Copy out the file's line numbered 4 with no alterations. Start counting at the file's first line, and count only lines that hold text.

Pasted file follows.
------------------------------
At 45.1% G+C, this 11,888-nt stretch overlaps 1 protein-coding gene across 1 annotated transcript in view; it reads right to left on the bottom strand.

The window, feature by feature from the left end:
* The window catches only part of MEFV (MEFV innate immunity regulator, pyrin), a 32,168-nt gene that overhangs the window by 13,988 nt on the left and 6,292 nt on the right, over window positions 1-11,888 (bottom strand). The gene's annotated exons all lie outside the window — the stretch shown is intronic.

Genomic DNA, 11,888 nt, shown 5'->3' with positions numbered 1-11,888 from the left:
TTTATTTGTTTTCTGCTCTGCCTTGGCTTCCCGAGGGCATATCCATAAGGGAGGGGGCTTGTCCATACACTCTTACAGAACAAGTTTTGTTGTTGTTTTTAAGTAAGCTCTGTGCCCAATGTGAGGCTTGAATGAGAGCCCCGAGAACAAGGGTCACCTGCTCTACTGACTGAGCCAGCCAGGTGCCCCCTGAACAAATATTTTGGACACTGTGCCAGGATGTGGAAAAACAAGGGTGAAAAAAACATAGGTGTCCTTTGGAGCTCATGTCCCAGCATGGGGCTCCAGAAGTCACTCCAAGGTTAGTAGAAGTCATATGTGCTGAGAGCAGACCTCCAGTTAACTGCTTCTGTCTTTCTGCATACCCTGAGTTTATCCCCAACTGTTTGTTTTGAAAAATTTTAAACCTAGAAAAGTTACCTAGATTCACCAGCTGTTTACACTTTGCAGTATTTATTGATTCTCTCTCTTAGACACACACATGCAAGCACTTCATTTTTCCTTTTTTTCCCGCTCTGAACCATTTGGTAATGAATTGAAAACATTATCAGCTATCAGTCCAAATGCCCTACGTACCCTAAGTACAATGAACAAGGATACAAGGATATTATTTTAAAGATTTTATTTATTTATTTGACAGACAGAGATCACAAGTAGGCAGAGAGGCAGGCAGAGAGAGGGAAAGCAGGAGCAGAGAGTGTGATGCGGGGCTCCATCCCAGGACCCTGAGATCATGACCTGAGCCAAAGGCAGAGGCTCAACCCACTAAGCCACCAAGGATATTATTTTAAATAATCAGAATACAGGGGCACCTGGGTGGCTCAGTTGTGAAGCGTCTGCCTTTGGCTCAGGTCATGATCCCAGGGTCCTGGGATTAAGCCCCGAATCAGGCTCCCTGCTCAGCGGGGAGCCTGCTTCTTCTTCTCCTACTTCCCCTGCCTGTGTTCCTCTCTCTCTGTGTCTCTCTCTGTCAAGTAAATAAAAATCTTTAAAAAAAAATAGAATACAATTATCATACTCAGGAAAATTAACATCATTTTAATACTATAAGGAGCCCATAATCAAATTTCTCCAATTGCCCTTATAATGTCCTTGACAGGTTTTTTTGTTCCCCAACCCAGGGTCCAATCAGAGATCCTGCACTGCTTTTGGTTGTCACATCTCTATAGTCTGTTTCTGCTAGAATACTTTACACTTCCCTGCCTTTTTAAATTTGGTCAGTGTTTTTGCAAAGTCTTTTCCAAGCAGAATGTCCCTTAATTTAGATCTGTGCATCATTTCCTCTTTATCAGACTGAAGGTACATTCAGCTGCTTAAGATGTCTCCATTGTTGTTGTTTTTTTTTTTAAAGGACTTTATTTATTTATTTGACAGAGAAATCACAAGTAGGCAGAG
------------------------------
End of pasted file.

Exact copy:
Genomic DNA, 11,888 nt, shown 5'->3' with positions numbered 1-11,888 from the left: